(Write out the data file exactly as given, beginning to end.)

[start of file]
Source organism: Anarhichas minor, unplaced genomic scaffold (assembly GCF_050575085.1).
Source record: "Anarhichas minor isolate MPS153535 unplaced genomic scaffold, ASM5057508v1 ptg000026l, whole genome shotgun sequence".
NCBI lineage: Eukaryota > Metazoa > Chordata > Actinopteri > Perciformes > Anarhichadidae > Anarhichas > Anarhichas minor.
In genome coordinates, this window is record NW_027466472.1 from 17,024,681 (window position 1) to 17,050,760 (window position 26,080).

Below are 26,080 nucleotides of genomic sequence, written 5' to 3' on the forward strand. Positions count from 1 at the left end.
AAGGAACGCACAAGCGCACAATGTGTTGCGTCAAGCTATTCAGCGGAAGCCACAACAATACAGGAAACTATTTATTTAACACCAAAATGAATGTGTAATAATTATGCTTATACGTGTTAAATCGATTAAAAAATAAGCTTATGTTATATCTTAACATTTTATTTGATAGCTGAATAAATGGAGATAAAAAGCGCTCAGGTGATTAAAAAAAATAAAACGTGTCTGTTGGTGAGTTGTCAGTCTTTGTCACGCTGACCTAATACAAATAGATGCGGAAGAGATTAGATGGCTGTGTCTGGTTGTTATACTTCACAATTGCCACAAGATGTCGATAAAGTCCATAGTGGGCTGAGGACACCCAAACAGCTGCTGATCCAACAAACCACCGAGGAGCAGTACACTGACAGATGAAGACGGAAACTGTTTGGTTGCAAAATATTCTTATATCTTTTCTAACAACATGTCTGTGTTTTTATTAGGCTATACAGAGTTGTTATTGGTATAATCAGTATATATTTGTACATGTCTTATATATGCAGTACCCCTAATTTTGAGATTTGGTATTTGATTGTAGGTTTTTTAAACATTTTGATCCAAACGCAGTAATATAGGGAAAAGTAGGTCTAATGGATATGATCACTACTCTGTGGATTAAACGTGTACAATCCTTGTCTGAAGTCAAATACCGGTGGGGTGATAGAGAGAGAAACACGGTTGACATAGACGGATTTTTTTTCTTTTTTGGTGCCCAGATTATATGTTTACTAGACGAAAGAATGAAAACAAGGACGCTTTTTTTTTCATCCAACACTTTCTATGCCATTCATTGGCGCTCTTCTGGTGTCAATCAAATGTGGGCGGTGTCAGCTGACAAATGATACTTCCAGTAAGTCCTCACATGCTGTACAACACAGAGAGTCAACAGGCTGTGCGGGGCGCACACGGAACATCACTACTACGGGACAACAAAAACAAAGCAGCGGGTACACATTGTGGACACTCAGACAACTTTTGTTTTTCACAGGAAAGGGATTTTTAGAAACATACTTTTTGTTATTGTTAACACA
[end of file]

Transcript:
Source organism: Anarhichas minor, unplaced genomic scaffold (assembly GCF_050575085.1).
Source record: "Anarhichas minor isolate MPS153535 unplaced genomic scaffold, ASM5057508v1 ptg000026l, whole genome shotgun sequence".
NCBI lineage: Eukaryota > Metazoa > Chordata > Actinopteri > Perciformes > Anarhichadidae > Anarhichas > Anarhichas minor.
In genome coordinates, this window is record NW_027466472.1 from 17,024,681 (window position 1) to 17,050,760 (window position 26,080).

Below are 26,080 nucleotides of genomic sequence, written 5' to 3' on the forward strand. Positions count from 1 at the left end.
AAGGAACGCACAAGCGCACAATGTGTTGCGTCAAGCTATTCAGCGGAAGCCACAACAATACAGGAAACTATTTATTTAACACCAAAATGAATGTGTAATAATTATGCTTATACGTGTTAAATCGATTAAAAAATAAGCTTATGTTATATCTTAACATTTTATTTGATAGCTGAATAAATGGAGATAAAAAGCGCTCAGGTGATTAAAAAAAATAAAACGTGTCTGTTGGTGAGTTGTCAGTCTTTGTCACGCTGACCTAATACAAATAGATGCGGAAGAGATTAGATGGCTGTGTCTGGTTGTTATACTTCACAATTGCCACAAGATGTCGATAAAGTCCATAGTGGGCTGAGGACACCCAAACAGCTGCTGATCCAACAAACCACCGAGGAGCAGTACACTGACAGATGAAGACGGAAACTGTTTGGTTGCAAAATATTCTTATATCTTTTCTAACAACATGTCTGTGTTTTTATTAGGCTATACAGAGTTGTTATTGGTATAATCAGTATATATTTGTACATGTCTTATATATGCAGTACCCCTAATTTTGAGATTTGGTATTTGATTGTAGGTTTTTTAAACATTTTGATCCAAACGCAGTAATATAGGGAAAAGTAGGTCTAATGGATATGATCACTACTCTGTGGATTAAACGTGTACAATCCTTGTCTGAAGTCAAATACCGGTGGGGTGATAGAGAGAGAAACACGGTTGACATAGACGGATTTTTTTTCTTTTTTGGTGCCCAGATTATATGTTTACTAGACGAAAGAATGAAAACAAGGACGCTTTTTTTTTCATCCAACACTTTCTATGCCATTCATTGGCGCTCTTCTGGTGTCAATCAAATGTGGGCGGTGTCAGCTGACAAATGATACTTCCAGTAAGTCCTCACATGCTGTACAACACAGAGAGTCAACAGGCTGTGCGGGGCGCACACGGAACATCACTACTACGGGACAACAAAAACAAAGCAGCGGGTACACATTGTGGACACTCAGACAACTTTTGTTTTTCACAGGAAAGGGATTTTTAGAAACATACTTTTTGTTATTGTTAACACA